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قديم 24-05-2012, 11:33 AM   #1
دمعة يتيمة دمعة يتيمة غير متصل
طالب فعال
 
الصورة الرمزية دمعة يتيمة

 











افتراضي close reading


ايش الكلوز ريدنج في رواية باسج تو انديا وشيبيب ممكن الخطوات
دمعة يتيمة غير متصل   رد مع اقتباس
قديم 24-05-2012, 09:51 PM   #2
لولو كاتي :) لولو كاتي :) غير متصل
طالب فعال
 
الصورة الرمزية لولو كاتي :)

 











افتراضي رد: close reading


General discussion of Dr. Pandit

A Passage to India
How to analyze a passage:

Themes: is it about gender, racism, the Civil Station and the Indian areas, colonization, Orientalism, geographical areas, feminism, imperialism, End of Empire, ideology …etc
Then you are going to discuss only the themes that you found in the paragraph not as a general about the entire novel.

Narrative techniques and structuralism:
Symbolism: Caves, mosque, civil station, temple, the bridge party…etc
Caves: it is something beyond explanation. Forster himself cannot explain it. The cave represents real India.
Third person narration
Binary opposition, imagery, mythology, allusion, analepses, prolepses…etc.
The racism or Marxist view about class division. Describing the Indian langs as un organized but the British areas are "sensibly planned".
The tone of the writer: is he ironic, liberal or anti-imperialist. Does he describe Indian area as if he was heating it or sympathies with it? His view is inferior and he looks at India in the eyes of a British man. The British person will see India as a strange place where he fined only temples, monkeys or landscape. They see the people as lower class people that they should not mix with them.
Critical opinion about "Orientalism" by Edward Saiid:
Edward in his essay was describing the East as the others. The real India is British and the unreal India is the other.
Forester is liberal and anti-liberal person. He was describing India when the British colonized it. He sees that the British are obliged to bring knowledge, modernism and civilization to this country.
Gender: The Christian view of Mrs. Moor in the mosques. She respect other people's religious. She is humble and wants to explore the real India in order to see its beauty and origins not to rule it.
Most of this discussion is form a passage that Dr. Pandit used in our class from the novel p. 45
Women are represented as they do not care about anything and do not want to think about anything. They are here just for food and dancing. They do not see things clearly; they use their emotions.
The writer unconsciously interpret gender issue in Roony's speech. The rule is in the hand of the men. When Adela and Mrs. Moor were setting with Asis, Roony came, took them away, and prevented them to see him again.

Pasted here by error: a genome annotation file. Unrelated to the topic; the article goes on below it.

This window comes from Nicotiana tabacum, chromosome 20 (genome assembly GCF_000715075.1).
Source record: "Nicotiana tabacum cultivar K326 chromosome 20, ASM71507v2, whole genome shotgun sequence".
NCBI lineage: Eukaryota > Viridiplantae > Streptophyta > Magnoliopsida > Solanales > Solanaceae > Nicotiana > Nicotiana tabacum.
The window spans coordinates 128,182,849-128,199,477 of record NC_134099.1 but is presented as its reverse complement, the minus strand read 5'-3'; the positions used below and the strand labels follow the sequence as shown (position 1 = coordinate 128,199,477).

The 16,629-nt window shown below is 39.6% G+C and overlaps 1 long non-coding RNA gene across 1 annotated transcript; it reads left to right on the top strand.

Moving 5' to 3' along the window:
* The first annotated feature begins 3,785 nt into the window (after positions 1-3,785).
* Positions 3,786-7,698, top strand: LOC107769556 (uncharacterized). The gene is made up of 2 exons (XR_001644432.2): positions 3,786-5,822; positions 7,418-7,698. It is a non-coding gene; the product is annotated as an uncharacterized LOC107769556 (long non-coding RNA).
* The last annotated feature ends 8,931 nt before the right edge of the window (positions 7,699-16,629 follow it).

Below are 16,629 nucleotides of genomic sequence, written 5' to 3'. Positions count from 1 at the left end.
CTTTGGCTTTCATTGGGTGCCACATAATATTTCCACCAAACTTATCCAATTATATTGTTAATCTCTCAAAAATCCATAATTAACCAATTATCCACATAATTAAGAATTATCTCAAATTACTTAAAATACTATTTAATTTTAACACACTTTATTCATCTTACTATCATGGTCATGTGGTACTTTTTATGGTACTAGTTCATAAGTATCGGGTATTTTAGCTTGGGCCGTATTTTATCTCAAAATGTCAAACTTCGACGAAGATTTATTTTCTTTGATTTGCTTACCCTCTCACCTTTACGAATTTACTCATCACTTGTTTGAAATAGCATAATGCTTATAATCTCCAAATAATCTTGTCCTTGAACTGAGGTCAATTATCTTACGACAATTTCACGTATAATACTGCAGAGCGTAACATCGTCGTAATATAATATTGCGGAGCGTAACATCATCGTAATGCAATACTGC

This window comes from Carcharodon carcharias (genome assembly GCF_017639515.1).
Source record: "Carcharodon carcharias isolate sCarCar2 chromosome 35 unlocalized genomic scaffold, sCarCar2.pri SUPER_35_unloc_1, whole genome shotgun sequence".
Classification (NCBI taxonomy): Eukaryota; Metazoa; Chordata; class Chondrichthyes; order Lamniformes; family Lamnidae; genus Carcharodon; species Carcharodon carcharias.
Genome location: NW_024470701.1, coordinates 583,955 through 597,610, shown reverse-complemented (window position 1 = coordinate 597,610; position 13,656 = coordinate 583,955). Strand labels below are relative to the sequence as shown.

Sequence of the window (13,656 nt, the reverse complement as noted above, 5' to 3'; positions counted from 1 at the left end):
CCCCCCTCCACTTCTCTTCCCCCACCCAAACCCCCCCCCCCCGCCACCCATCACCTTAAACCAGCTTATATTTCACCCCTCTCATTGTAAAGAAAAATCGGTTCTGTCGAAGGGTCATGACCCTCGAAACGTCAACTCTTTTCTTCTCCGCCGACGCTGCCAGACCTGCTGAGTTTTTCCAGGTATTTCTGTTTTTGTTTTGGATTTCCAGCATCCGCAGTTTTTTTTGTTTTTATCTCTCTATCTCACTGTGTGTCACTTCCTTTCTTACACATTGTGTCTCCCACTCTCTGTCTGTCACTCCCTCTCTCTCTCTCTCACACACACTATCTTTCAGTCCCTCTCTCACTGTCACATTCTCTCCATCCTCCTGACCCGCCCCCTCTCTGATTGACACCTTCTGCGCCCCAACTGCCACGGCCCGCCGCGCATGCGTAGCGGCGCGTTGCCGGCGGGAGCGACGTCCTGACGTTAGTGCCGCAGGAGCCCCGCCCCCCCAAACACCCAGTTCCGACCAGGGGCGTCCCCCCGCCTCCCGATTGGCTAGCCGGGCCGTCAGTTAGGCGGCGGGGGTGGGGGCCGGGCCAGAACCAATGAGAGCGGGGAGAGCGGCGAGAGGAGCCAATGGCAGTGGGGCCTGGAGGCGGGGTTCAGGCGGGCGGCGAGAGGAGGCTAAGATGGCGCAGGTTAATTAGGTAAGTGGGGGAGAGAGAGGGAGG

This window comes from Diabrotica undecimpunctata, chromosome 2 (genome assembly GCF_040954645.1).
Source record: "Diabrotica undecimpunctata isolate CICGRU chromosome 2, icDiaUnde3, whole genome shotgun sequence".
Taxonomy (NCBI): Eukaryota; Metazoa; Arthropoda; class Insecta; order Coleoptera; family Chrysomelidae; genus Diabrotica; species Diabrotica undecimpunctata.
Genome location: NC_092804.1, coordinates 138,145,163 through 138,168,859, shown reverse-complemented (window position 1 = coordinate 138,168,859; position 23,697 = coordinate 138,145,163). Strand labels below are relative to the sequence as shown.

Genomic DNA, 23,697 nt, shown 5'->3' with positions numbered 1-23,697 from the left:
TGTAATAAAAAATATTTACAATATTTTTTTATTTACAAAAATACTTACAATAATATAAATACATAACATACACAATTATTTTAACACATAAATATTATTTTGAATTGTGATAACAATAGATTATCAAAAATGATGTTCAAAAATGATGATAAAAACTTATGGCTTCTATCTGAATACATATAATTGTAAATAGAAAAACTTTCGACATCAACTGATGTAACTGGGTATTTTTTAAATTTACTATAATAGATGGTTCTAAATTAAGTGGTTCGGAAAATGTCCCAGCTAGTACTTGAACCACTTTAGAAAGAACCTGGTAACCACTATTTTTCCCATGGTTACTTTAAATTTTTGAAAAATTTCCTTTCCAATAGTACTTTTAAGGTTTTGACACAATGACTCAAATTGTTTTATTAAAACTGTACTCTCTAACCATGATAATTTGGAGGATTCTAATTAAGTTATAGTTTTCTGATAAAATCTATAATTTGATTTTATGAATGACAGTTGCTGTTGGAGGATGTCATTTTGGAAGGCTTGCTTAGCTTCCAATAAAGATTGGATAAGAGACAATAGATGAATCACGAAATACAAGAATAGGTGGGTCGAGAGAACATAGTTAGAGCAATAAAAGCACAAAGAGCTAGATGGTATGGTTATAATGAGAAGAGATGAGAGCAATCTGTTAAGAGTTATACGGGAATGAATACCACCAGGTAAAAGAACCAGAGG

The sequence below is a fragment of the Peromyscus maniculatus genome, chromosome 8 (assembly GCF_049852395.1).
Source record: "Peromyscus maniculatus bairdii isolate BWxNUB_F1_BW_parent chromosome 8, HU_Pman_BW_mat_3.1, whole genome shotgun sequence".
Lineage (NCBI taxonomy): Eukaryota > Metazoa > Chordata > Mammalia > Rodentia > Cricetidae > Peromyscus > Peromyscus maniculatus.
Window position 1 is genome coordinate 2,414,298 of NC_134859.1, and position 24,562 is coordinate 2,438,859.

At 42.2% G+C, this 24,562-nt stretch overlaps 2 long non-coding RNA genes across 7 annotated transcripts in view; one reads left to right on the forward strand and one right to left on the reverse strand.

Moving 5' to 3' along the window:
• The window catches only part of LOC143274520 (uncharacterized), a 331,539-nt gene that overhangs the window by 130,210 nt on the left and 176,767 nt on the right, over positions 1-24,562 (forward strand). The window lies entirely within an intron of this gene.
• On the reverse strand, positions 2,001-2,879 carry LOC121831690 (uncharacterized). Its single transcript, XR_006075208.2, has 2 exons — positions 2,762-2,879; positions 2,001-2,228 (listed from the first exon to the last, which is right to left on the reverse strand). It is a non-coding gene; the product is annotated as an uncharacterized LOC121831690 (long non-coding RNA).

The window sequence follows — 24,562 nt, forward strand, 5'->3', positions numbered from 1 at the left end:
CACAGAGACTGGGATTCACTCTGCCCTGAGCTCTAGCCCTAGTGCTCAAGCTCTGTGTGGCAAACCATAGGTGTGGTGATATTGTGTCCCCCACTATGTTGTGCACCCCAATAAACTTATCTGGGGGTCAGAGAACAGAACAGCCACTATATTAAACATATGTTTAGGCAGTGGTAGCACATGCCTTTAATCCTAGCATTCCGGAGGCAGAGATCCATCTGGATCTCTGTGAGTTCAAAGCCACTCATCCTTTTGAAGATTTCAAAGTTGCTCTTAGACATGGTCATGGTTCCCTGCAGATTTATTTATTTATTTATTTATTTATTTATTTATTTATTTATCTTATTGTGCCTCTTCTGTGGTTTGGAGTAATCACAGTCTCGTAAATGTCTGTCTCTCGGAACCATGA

"India loves God". It is an oriental idea about who Indian have many kinds of Gods. Mrs. Moore is Goodish to because she always prays, respect other religious and know about other religious traditions such as Islam.
Roony was saying, "India is not a drawing room". He means that we should not waste our time in India because the drawing room is for leisure so India is also for leisure so we should not waste our time relaxing and mixing with people.

هاذا شرح من الدكتور بانديت ان شالله يفيدك
لولو كاتي :) غير متصل   رد مع اقتباس
قديم 28-05-2012, 10:56 AM   #3
love & stability love & stability غير متصل
طالب نشيط
 
الصورة الرمزية love & stability

 











افتراضي رد: close reading


شكررررررررررررررررررا
love & stability غير متصل   رد مع اقتباس
قديم 30-05-2012, 05:49 AM   #4
The moon face The moon face غير متصل
طالب فعال
 
الصورة الرمزية The moon face

 











افتراضي رد: close reading


حبوبه هذااا مثال من نموذج سااابق...لقيته في مناقشه الطلبه السابقه...ان شاءالله يفيدكم يارب


هذا مثال على الكلوز ريدنق من اختبار سابق:
Question 1: Discuss the relationship between “the Orient” and “the West” through a close reading of one of the following excerpts from E.M. Forster’s A Passage to India. Be sure to define your terms, and to pay close attention the text in your discussion.

This answer, regardless of which excerpt the student chooses, could start with a brief discussion of Said’s concept of Orientalism. This can be found in both the Reader (pp. 258-265) and Block Text 4 (especially pp. 56-65). Most important to consider are issues of representation (this could be used to frame the answer, given that Forster is a British imperial writer “representing” Indians/India), power (here Foucault’s knowledge/power formulation could be mentioned), and possibly gender (especially is the Bridge Party section is discussed). All three of these concepts are discussed specifically in the Block text.

Students could also delve directly into the close reading, using textual details to reveal and discuss/analyze the types of issues mentioned above.

Excerpt a: The Bridge Party
The setting of this scene is an artificial meeting between Indians and English – the Bridge Party. Although there are surface signs of cultural connections (clothing, language, invitation) – the themes of cultural misunderstanding and lack/inability to community are clear throughout the party. This excerpt concentrates on gendered interactions, between British and Indian women, one of the few times they meet in the novel. Mrs Turton overt racism/orientalism provides a great point of comparison to Adela and Mrs. Moore (newly arrived vs. old India hands). Adela is given false hope in this scene that her desire to see the “real” India (itself an Orientalist longing) as the visit organized never materializes. It might be useful to consider Forster’s especially harsh criticism of British women (seen through their actions and in conversations about them by Indian men).

Excerpt b: The End of the Novel